By bappaditya paul
SUSHANTA Ranjan Upadhaya, the 62-year old frail man, who stepped down as Bengal state election commissioner on Tuesday evening, have had a turbulent tenure during the 1 year 2 months 15 days that he remained in the chair.
Upadhaya, a 1980 batch West Bengal Civil Service (Executive) officer, had taken over as the state election commissioner on 21 July 2014, a day after firebrand Mira Pande had exhausted her term.
Upadhaya, was the first WBCS cadre to be made the poll commissioner, a post that had all along been occupied by IAS officers ever since the West Bengal State Election Commission came into being in 1994. He had served in the Raj Bhavan secretariat from 2001 to 2014, till he was appointed the poll panel chief.
On the first day in office, Upadhaya had told journalists that he does not “want to fight with anybody” and “would like to sort out all issues with the state government amicably.”
This was in marked departure from the stand that his predecessor Pande had taken in order to hold timely elections and ensure deployment of Central forces for panchayat polls against the wish of the Mamata Banerjee government.
As a result, Upadhaya has from day one been accused for surrendering to the state government and lacking the mettle that is expected of a person holding a Constitutional position of the poll commissioner.
In fact as if in verification of the accusation, he had withdrawn the litigation that Pande had filed in the Calcutta High Court for the conduct of elections to 17 civic bodies that Banerjee wanted to delay.
Subsequently, the election to Kolkata Municipal Corporation was held this year on 18 April and in another 91 civic bodies (including 10 out of the 17) on 25 April, as per the wish of the state government.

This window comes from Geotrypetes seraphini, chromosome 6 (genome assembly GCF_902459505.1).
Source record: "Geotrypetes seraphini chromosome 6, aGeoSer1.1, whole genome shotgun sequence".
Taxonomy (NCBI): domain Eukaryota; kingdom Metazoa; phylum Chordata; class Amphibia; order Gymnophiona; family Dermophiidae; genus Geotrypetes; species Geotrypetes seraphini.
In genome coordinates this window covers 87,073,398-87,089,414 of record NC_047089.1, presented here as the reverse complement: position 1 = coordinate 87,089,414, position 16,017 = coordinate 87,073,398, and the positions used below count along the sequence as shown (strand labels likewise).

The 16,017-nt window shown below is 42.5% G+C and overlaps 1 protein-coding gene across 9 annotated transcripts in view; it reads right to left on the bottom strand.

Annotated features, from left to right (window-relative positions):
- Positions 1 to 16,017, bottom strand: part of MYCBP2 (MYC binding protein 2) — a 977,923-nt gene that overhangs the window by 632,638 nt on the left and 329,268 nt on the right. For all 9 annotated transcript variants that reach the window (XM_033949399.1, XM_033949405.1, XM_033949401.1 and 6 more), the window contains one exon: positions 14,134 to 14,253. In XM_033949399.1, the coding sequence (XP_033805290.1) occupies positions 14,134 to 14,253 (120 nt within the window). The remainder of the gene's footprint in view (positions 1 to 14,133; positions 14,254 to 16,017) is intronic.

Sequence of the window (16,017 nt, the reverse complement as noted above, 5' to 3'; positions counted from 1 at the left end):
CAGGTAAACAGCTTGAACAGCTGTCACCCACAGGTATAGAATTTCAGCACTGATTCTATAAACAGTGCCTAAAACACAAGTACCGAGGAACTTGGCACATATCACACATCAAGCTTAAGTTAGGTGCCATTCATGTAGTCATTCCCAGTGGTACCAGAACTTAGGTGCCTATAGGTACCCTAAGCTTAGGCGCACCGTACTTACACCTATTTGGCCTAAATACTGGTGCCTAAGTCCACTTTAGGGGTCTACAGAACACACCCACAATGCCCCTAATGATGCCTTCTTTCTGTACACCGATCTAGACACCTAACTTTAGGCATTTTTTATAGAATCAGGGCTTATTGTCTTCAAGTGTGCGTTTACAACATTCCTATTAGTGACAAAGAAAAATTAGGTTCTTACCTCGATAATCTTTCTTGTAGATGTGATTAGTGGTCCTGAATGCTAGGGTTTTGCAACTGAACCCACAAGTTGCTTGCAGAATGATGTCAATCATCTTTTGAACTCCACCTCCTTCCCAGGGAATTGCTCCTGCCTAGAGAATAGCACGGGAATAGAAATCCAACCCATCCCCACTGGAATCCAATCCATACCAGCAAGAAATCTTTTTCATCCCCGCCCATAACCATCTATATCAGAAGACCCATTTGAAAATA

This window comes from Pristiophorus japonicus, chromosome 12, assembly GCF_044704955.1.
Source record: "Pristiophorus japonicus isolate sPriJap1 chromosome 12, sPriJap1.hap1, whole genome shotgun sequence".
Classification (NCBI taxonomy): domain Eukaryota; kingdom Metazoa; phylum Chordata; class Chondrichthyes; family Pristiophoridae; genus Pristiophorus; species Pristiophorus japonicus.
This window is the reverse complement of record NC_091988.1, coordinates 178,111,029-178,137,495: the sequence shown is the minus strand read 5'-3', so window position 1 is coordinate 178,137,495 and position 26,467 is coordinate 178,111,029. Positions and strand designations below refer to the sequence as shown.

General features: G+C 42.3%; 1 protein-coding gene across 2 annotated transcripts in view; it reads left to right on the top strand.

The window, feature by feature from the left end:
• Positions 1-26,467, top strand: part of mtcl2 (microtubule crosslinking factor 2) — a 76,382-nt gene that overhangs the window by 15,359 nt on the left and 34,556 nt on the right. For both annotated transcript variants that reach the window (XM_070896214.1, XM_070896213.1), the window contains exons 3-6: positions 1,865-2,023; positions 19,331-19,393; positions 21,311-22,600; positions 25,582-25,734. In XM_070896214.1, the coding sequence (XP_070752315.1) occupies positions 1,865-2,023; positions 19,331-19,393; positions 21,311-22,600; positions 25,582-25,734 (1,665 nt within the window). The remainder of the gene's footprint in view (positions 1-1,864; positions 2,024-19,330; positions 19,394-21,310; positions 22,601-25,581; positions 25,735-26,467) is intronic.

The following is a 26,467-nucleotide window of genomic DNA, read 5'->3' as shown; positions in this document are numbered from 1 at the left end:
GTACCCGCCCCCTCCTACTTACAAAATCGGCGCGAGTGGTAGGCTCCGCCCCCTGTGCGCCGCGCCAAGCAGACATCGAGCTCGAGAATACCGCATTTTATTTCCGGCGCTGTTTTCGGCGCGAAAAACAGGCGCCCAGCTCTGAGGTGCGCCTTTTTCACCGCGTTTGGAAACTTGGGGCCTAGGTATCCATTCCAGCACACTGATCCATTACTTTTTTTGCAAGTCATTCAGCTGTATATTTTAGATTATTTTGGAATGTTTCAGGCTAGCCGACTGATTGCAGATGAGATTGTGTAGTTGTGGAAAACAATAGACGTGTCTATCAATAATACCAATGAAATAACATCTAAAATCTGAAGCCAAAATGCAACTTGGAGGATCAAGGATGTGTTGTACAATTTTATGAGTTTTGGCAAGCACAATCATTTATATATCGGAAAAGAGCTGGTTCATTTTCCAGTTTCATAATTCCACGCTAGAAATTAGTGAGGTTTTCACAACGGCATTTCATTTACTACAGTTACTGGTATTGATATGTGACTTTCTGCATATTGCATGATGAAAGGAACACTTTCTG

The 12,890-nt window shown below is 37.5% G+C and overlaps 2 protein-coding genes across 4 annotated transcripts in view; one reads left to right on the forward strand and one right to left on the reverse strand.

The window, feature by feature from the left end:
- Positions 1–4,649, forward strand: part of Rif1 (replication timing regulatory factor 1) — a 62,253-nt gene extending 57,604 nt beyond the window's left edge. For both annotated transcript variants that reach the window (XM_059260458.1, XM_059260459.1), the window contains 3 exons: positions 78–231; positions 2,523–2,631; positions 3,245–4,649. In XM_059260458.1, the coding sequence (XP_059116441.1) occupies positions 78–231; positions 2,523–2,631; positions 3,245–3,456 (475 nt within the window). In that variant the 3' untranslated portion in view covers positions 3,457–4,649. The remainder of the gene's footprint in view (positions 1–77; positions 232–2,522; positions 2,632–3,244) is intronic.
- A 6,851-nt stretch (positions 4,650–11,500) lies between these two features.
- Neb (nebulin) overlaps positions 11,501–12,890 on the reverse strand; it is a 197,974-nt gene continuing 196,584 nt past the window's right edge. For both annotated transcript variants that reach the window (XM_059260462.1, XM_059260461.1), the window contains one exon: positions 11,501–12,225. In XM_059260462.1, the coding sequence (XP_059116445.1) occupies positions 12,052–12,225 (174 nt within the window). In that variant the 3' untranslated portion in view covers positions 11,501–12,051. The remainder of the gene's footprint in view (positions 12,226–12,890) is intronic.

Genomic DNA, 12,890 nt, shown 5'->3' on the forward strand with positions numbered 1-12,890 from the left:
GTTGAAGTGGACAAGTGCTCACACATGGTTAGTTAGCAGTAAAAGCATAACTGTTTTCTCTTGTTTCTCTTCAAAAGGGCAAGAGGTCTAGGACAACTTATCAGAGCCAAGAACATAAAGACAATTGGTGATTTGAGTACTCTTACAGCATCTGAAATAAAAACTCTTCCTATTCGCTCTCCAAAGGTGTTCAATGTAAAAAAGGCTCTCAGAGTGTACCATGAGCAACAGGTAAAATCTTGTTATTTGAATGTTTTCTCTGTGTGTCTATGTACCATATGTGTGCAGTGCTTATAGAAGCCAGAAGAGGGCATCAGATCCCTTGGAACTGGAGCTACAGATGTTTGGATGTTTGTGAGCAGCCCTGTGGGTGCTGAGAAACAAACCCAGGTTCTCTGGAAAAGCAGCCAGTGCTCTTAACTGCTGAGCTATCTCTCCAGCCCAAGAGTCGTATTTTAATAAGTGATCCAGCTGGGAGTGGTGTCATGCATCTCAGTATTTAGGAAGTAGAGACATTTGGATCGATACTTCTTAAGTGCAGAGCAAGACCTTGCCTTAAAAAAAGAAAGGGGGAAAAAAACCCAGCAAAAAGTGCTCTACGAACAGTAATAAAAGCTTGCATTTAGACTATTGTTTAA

Widespread rigging had marked that poll as well and on the face of severe criticisms from the Opposition and the media, Upadhaya was so upset that he had actually decided to step down immediately after the vote counting on 28 April.
On that occasion, he backed off following the persuasion by a very senior officer of the state government, who had advised him to ignore such criticisms.
But after what happened on Monday, Upadhaya, who is a native of Chandannagore in Hooghly, could not take it anymore.
On Monday, a delegation of the ruling Trinamool Congress leaders led by party secretary general Partha Chatterjee was in his chamber for about four hours till afternoon, pressing for a new counting date for the Bidhannagar (Salt Lake), Bally and Asansol civic polls which Upadhaya had put off so to probe all allegations of rigging.
Chatterjee had told reporters that the party would hold a protest march to the SEC office on Tuesday if the poll panel did not announce a new counting date by then. Barely three hours after this, Upadhaya told a news conference that the civic polls counting would be held on Friday 09 October, which was a dramatic U-turn from his previous stand.
Asked about the reason for his resignation, Upadhaya said tonight: “I had to announce the new counting date after a Trinamool delegation came to me for the second time around 8 pm on Monday and demanded that we announce a new date at once. No political party or for that matter anybody, should compel a Constitutional body to take a decision under pressure.”
In close circles, Upadhaya has said that he could not withstand the “humiliation and pressure” that he had to face on Monday and made up his mind to step down in the night itself.
A thorough gentleman, he communicated this to a senior officer on Tuesday morning so to allow the state government prepare to tackle the exigency. He walked out from his official quarter at the Raj Bhavan complex in the afternoon and submitted his resignation to Governor Keshari Nath Tripathi.
Upadhaya now plans to lead a leisure life at his native place, since whoever becomes the poll commissioner, is deemed to be have retired from active civil service even if the person had not turned 60 years.
Moreover, Upadhaya had exhausted his service tenure in 2013 itself and was serving Raj Bhavan on extension as an officer on special duty.